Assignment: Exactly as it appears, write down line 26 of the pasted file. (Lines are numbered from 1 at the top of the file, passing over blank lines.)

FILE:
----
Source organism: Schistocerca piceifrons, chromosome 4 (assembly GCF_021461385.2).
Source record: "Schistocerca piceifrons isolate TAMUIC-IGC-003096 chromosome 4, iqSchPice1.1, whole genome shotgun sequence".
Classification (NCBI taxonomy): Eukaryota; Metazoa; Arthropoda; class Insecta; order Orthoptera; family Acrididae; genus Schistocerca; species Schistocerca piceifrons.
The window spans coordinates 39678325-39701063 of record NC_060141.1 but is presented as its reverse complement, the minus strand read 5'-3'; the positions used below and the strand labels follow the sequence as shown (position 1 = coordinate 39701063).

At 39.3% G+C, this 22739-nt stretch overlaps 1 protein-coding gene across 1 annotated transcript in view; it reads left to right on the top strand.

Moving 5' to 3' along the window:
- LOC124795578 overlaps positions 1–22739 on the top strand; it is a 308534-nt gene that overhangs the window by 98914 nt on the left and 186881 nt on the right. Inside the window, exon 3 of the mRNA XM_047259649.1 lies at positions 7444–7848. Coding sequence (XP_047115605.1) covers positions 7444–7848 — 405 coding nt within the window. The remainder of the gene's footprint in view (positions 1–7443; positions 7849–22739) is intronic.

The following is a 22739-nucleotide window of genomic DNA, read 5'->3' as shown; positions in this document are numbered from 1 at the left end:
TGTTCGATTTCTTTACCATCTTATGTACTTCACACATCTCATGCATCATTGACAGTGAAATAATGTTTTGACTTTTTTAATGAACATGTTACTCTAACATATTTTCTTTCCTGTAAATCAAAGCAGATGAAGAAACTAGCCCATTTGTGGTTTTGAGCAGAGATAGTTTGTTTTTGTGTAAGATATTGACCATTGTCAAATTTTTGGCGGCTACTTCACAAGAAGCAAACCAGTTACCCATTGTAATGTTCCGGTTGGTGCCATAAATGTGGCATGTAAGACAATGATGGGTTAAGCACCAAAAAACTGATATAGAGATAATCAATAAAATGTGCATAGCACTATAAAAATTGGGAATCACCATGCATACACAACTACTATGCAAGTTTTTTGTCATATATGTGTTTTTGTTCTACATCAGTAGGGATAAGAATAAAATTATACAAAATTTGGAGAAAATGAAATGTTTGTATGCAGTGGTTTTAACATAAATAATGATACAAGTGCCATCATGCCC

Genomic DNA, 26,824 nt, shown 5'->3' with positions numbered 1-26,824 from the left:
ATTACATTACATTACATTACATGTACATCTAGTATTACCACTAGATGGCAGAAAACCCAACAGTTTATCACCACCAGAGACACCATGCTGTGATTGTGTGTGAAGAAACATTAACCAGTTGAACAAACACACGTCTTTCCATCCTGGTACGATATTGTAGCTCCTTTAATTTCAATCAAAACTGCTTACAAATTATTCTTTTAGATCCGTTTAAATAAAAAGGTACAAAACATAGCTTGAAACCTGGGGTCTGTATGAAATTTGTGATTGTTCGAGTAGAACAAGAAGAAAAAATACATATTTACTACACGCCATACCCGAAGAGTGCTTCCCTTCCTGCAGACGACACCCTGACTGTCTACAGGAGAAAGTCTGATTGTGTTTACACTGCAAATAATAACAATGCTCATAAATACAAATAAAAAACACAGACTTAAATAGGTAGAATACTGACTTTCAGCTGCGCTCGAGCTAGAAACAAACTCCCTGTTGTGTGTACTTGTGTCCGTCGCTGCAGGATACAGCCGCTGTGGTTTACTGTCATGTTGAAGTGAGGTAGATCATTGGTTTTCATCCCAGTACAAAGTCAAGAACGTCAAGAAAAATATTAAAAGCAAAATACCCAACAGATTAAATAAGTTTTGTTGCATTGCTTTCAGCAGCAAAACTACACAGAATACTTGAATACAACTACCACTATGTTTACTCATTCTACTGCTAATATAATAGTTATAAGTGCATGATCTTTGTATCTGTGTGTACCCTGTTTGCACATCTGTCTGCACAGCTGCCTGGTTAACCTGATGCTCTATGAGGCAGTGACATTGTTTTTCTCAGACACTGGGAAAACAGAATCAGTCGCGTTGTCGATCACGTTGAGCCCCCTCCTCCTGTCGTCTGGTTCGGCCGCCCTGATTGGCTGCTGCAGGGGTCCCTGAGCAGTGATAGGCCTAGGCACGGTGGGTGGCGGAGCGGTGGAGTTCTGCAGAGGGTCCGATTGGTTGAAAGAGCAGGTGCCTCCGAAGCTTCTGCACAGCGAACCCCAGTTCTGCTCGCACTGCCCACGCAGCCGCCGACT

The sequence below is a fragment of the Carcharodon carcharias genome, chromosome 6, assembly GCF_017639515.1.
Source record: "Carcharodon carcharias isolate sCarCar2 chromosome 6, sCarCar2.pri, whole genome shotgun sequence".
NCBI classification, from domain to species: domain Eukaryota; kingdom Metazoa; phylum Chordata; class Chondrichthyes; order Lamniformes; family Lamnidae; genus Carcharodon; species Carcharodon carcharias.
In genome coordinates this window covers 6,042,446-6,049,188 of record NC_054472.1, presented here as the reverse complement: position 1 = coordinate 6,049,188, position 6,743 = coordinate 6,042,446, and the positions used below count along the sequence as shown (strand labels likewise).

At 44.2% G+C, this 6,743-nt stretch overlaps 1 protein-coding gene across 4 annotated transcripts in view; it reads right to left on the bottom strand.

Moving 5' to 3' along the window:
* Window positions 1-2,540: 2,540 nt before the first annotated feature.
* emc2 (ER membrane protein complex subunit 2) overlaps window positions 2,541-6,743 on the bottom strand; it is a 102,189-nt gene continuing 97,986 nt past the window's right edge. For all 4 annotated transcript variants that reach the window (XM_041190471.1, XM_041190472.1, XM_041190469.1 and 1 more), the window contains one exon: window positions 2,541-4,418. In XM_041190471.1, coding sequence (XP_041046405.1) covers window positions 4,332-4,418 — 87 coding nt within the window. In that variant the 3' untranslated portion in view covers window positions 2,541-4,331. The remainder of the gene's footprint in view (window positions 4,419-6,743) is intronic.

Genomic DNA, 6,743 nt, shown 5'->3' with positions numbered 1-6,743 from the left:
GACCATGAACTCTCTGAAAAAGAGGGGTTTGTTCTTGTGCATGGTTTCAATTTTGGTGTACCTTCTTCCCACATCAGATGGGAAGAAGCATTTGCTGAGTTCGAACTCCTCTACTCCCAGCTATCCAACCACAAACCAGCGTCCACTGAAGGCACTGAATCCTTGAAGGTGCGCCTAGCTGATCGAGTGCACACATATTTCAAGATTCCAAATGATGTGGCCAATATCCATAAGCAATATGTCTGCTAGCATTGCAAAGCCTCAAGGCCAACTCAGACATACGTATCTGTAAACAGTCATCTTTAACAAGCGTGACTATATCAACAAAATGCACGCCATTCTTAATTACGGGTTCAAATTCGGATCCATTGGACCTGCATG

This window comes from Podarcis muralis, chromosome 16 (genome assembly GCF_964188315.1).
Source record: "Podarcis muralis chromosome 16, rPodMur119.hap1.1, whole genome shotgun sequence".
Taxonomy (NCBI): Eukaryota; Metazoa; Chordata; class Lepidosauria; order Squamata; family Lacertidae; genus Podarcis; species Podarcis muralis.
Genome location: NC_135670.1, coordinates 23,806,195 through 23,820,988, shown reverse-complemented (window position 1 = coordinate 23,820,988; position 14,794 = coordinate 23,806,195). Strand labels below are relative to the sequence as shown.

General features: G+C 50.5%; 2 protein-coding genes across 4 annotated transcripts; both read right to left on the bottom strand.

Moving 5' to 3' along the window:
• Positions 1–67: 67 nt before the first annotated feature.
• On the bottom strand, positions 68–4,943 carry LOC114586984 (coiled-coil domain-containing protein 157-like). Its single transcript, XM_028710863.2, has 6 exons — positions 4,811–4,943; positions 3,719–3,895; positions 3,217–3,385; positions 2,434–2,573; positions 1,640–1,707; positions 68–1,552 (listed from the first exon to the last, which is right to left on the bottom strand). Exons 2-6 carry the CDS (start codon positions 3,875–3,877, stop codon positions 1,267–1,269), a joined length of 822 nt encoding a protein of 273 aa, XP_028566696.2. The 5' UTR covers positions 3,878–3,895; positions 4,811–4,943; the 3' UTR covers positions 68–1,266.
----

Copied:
General features: G+C 50.5%; 2 protein-coding genes across 4 annotated transcripts; both read right to left on the bottom strand.